With a few more albums like this under her belt, Lorde will be exposing herself to an entirely new audience following in Taylor Swift’s footsteps.
Martha Wainwright – Love Will Be Reborn
Here in the offices of Rock is the New Roll, we will stand on Donny and Marie’s coffee table and declare that Rufus and Martha Wainwright are the most talented sibling duo in the singer-songwriter game today. With this, her fifth proper full-length record, Martha lays herself bare with a song cycle coming from a year dealing with loneliness, despair, and a global pandemic.
There is hope around every turn, however, most notably on “Middle of the Lake,” and “Report Card,” and “Body and Soul.” The production is lush and atmospheric, sufficiently moody where it needs to be and elegiac throughout.
Chrissie Hynde – Standing in the Doorway: Chrissie Hynde Sings Bob Dylan
Technically released on digital platforms in May, Chrissie Hynde’s tribute to Bod Dylan hit the shelves in physical form this week. Charting the deeper waters of the Dylan Canon, the Pretenders frontwoman wraps herself completely around “Love Minus Zero/No Limit,” floats like a butterfly in the petals of the story song “Blind Willie McTell,” and begins the parade with a Pretenders worthy version of “In the Summertime” from the somewhat obscure Dylan album, Shot of Love.
With a prolific display of Dylan tribute records of late, this one stands apart given how deep into the well this one goes and the fact that when you close your eyes and listen to her voice on “You’re A Big Girl Now” in particular, you’d swear you were listening to Bob’s sister.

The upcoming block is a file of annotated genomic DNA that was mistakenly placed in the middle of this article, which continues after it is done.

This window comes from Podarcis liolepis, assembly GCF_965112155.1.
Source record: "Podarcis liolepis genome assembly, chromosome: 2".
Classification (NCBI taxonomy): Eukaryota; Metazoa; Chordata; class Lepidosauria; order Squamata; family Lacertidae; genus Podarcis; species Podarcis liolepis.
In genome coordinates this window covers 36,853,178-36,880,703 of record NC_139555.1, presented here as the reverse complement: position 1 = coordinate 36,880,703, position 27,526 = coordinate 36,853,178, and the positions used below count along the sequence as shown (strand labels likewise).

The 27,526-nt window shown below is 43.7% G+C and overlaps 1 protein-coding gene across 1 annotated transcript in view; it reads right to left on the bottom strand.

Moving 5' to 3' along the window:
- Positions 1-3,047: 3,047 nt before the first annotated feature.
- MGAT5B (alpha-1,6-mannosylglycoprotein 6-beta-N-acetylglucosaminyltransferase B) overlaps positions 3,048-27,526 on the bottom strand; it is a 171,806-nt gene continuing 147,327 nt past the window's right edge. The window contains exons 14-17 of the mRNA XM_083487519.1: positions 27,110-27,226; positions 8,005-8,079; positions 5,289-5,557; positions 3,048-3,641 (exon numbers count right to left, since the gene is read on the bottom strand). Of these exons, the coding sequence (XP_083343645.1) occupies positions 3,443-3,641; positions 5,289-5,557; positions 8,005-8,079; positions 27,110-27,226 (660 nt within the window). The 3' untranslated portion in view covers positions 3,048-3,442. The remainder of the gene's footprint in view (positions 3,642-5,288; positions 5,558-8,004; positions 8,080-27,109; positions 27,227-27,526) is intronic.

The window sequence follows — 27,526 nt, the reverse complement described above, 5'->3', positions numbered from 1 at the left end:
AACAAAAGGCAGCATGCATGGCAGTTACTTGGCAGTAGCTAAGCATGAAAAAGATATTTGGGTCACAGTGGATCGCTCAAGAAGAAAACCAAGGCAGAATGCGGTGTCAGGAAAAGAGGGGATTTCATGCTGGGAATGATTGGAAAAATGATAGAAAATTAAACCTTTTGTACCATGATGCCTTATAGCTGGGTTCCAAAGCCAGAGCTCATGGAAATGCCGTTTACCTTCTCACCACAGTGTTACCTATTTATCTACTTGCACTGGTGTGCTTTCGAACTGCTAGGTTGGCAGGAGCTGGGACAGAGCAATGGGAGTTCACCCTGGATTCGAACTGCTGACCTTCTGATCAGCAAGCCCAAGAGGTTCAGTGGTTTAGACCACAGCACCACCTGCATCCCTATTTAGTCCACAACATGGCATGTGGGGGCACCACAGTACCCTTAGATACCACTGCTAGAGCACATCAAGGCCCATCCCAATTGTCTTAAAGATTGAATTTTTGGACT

Time to lose yourself and escape from reality courtesy of these five new Rock and Roll gems.
Ryan Hamilton – Personal Holiday
Another slice of summery pop from Ryan Hamilton in advance of a more fully formed collection to be released later in the year. Written about escaping the day-to-day nightmares of battling through a mental illness, realizing a ride down a highway to paradise would be what the doctor ordered.
Sweet Crisis – Ain’t Got Soul
If you haven’t already done so, take a moment to add these ’70s Cambridge rockers to your hot list of bands to watch. Their latest, “Ain’t Got Soul,” features Pink Floyd guitars, driving grooves, and catchy melodies. In short, everything you love about music all in one song.
Crazy Lixx – Anthem For America
Sleeze-Glam maestros Crazy Lixx are back again celebrating America as only they can. This one will take you right back to Guns ‘N’ Roses era Sunset Strip in the blink of an ear. Don’t over think this one, simply enjoy.
The Temperance Movement – You Fool No One
With Deep long-time Deep Purple drummer Ian Paice sitting in, there is a hint of early Cram on this song that bodes well for a proper full-length record later in the year.
Hayley and the Crushers – She Drives
Part Punk-Pop and part surf band Hayley and the Crushers would have been a perfect band in any of the ’60s beach movies.